Disclaimer

I hesitated on this post for a long time. I have a great deal of respect for its primary author (Jeremy Schulman), and I have a place in Juniper’s Ambassador program. I have been a little concerned that what I have to say here could be taken as a slight against either Jeremy or Juniper (it isn’t–not at all!), but ultimately I’ve decided that this post will move people forward more than it will hurt anyone’s feelings.

Good, but not Great

Juniper’s junos-eznc (which is somehow known as PyEZ, which doesn’t make it very obvious what it is or does) is a Python library designed to help you write code to interact with their devices. This is good! Lowering the barrier to entry is an awesome thing. But it isn’t great. Let’s take a look at a few things I don’t like about junos-eznc.

Tables and Views

Okay, this is actually a pretty awesome concept and makes it easier for a beginner to get his or her feet wet. The problem is that once you progress from beginner, you have to throw it all away. Why?

Tables and Views don’t provide all of the data you need. They don’t allow you to retrieve specific data. They don’t easily allow for Pythonic code.

  • This can be overcome by writing your own tables and views.

Getting Data

Tables and Views are basic. Very basic. And good luck getting any contributions merged into the upstream (more on this later). Take the ARP table and view as an example:

---
ArpTable:
  rpc: get-arp-table-information
  item: arp-table-entry
  key: mac-address
  view: ArpView

ArpView:
  fields:
    mac_address: mac-address
    ip_address: ip-address
    interface_name: interface-name

Do you notice anything missing there? It may not be immediately noticeable, and it probably doesn’t matter unless you’re a service provider. Give up?

There’s no way to specify a VPN. This is pretty important in service provider environments, and maybe even in some enterprise environments that utilize virtual routers. This isn’t 100% junos-eznc’s fault, though. The XML response from Junos doesn’t actually include this data. See below:

<arp-table-information xmlns="http://xml.juniper.net/junos/12.1X47/junos-arp" junos:style="no-resolve">
    <arp-table-entry>
        <mac-address>52:54:00:12:35:02</mac-address>
        <ip-address>10.0.2.2</ip-address>
        <interface-name>ge-0/0/0.0</interface-name>
        <arp-table-entry-flags>
            <none/>
        </arp-table-entry-flags>
    </arp-table-entry>
    <arp-table-entry>
        <mac-address>52:54:00:12:35:03</mac-address>
        <ip-address>10.0.2.3</ip-address>
        <interface-name>ge-0/0/0.0</interface-name>
        <arp-table-entry-flags>
            <none/>
        </arp-table-entry-flags>
    </arp-table-entry>
    <arp-table-entry>
        <mac-address>60:03:08:a6:d5:e2</mac-address>
        <ip-address>10.66.172.16</ip-address>
        <interface-name>ge-0/0/2.0</interface-name>
        <arp-table-entry-flags>
            <none/>
        </arp-table-entry-flags>
    </arp-table-entry>
    <arp-table-entry>
        <mac-address>00:ff:85:7f:78:03</mac-address>
        <ip-address>10.66.172.169</ip-address>
        <interface-name>ge-0/0/1.0</interface-name>
        <arp-table-entry-flags>
            <permanent/>
            <published/>
        </arp-table-entry-flags>
    </arp-table-entry>
    <arp-entry-count>4</arp-entry-count>
</arp-table-information>

Junos does, however, let you do something that the ARP table doesn’t let you do. It let’s you specify a VPN instance (or a logical system, if that’s your thing):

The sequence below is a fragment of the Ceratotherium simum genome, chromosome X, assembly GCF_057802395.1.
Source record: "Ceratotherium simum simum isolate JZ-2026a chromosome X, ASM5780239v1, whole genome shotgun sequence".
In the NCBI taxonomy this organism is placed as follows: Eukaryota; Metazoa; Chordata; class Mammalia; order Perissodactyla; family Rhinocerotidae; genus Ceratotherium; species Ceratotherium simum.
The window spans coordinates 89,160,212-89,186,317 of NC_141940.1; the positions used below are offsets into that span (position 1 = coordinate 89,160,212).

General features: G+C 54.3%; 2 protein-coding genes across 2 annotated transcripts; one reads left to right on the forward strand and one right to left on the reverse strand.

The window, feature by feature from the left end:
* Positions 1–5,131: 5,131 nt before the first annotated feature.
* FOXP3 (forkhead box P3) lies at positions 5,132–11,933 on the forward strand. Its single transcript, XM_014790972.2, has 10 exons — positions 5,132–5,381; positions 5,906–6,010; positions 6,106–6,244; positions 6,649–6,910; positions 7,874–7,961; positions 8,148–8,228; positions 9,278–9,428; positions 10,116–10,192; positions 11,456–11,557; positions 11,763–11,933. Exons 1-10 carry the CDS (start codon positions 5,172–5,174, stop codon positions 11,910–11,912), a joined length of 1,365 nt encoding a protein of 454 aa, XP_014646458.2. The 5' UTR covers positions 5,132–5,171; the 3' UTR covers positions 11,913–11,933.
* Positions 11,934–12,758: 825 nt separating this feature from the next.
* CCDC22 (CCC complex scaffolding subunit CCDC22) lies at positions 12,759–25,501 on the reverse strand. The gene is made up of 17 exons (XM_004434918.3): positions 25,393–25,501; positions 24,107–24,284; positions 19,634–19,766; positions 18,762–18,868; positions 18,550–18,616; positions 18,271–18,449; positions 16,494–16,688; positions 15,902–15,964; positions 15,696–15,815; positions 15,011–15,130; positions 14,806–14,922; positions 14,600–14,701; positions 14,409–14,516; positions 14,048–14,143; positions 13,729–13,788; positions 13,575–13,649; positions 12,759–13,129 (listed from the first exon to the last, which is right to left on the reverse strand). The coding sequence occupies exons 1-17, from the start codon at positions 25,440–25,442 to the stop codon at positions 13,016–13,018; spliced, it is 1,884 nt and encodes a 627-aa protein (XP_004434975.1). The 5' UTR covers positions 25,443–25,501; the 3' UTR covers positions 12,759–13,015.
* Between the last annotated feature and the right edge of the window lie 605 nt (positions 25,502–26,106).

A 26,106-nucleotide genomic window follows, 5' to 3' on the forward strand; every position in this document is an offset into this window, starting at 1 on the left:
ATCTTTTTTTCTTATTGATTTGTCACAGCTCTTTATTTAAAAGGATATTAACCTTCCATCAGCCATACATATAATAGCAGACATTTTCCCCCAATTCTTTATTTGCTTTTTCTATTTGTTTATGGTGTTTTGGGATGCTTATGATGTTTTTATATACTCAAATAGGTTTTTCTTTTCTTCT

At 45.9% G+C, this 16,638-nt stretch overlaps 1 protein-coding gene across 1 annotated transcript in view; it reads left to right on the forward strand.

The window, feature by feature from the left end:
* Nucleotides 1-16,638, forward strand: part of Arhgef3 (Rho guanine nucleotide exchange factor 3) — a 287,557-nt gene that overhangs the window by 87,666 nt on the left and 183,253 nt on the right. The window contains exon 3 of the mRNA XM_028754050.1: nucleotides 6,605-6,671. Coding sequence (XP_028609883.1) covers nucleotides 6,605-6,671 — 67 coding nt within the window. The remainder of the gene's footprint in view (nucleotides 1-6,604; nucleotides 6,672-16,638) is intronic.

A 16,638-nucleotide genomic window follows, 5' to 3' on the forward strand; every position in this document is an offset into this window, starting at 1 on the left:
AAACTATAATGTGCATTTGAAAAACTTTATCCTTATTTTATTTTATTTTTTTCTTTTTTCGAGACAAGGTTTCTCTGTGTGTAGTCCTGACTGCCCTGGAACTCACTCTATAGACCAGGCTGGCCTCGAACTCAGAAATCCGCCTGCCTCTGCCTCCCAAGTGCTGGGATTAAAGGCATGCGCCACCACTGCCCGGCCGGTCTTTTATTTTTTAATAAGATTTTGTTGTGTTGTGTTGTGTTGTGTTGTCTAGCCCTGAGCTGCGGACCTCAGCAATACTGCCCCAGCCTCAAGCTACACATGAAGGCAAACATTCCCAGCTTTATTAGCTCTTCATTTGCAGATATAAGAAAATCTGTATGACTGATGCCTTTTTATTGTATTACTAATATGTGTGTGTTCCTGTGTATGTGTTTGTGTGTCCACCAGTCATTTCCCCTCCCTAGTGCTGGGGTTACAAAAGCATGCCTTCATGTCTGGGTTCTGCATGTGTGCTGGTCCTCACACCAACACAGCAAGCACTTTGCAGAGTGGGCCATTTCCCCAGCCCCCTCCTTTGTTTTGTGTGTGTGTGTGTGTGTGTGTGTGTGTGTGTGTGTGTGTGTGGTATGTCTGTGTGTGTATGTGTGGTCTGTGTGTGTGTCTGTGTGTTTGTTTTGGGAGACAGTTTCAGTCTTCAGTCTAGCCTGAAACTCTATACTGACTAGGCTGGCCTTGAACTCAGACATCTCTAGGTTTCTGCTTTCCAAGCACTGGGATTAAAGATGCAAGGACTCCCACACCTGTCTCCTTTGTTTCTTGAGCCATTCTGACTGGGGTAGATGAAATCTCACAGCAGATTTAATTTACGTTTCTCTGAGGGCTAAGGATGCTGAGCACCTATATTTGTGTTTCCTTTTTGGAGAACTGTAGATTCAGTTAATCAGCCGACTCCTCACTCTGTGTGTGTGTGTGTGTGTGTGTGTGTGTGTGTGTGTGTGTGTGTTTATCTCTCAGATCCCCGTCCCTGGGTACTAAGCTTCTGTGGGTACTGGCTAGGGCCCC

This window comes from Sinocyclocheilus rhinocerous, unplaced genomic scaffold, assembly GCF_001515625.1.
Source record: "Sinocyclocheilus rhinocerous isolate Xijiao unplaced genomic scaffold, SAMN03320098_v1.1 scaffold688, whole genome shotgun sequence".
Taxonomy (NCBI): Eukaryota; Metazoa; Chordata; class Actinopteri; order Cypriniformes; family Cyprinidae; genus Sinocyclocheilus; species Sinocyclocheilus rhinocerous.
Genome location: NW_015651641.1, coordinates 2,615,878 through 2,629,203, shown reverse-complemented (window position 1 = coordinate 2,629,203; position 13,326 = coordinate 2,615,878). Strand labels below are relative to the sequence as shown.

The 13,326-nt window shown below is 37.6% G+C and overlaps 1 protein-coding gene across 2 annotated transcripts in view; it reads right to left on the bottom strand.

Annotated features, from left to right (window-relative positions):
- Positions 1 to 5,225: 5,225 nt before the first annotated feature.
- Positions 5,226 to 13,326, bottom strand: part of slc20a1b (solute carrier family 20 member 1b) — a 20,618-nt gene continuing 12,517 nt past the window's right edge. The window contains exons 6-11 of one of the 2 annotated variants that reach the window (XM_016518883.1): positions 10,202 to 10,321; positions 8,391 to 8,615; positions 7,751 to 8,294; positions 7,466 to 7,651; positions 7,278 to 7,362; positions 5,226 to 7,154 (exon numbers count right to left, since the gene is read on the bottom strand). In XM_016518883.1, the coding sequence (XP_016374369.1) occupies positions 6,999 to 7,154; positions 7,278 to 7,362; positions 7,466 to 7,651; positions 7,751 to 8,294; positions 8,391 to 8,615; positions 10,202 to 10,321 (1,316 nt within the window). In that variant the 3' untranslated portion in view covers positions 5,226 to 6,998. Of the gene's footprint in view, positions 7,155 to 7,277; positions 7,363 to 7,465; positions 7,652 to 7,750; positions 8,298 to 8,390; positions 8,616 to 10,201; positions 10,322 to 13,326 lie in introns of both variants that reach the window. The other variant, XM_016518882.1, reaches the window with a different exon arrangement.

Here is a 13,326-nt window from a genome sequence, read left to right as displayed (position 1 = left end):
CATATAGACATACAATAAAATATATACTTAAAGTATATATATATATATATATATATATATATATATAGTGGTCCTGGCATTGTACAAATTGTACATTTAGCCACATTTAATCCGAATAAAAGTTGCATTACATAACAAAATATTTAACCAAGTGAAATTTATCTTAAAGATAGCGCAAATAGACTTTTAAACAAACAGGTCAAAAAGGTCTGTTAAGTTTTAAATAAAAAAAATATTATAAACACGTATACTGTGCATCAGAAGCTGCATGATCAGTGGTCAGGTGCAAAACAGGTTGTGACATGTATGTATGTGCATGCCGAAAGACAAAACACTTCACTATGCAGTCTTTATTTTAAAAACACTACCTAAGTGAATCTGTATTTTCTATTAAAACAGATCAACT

<rpc>
    <get-arp-table-information>
            <no-resolve/>
            <vpn>vpn1</vpn>
    </get-arp-table-information>
</rpc>

And the response:

<arp-table-information xmlns="http://xml.juniper.net/junos/12.1X47/junos-arp" junos:style="no-resolve">
    <arp-table-entry>
        <mac-address>00:ff:85:7f:78:03</mac-address>
        <ip-address>10.66.172.169</ip-address>
        <interface-name>ge-0/0/1.0</interface-name>
        <arp-table-entry-flags>
            <permanent/>
            <published/>
        </arp-table-entry-flags>
    </arp-table-entry>
</arp-table-information>

Can you modify the ARP table to add this functionality? YES! See below:

---
 ArpTable:
   rpc: get-arp-table-information
   args:
     vpn: default
   item: arp-table-entry
   key: mac-address
   view: ArpView

All we did was add the args key with vpn set to default. Easy enough, right? But now you have to override something that junos-eznc provides by default. And then you still have to interact with it in a non-Pythonic way! How can you remedy this? We’ll look into specifics later, but the short version: just use RPC calls directly. junos-eznc makes this easy for you, and you don’t have to worry about Tables and Views anymore (nor will you have to worry about potentially breaking changes in the upstream tables and views).

Non-Pythonic

Chances are that if you’re writing code that has .get() in it, you’re doing it wrong. Not wrong in the sense that it won’t work, but wrong in the sense that it isn’t really Pythonic. Unfortunately, the guides and recommendations for using junos-eznc universally use .get() methods as ways to retrieve data from a device. Let’s see an example of that.

>>> from jnpr.junos import Device
>>> from jnpr.junos.op.ethport import EthPortTable
>>> dev = Device('10.66.172.151', user='tyler', passwd='harbl1234')
>>> dev.open()
Device(10.66.172.151)
>>> eths = EthPortTable(dev)
>>> for eth in eths:
...     print eth
...
Traceback (most recent call last):
  File "<stdin>", line 1, in <module>
  File "/usr/local/Cellar/python/2.7.9/Frameworks/Python.framework/Versions/2.7/lib/python2.7/site-packages/jnpr/junos/factory/table.py", line 259, in __iter__
    self._assert_data()
  File "/usr/local/Cellar/python/2.7.9/Frameworks/Python.framework/Versions/2.7/lib/python2.7/site-packages/jnpr/junos/factory/table.py", line 87, in _assert_data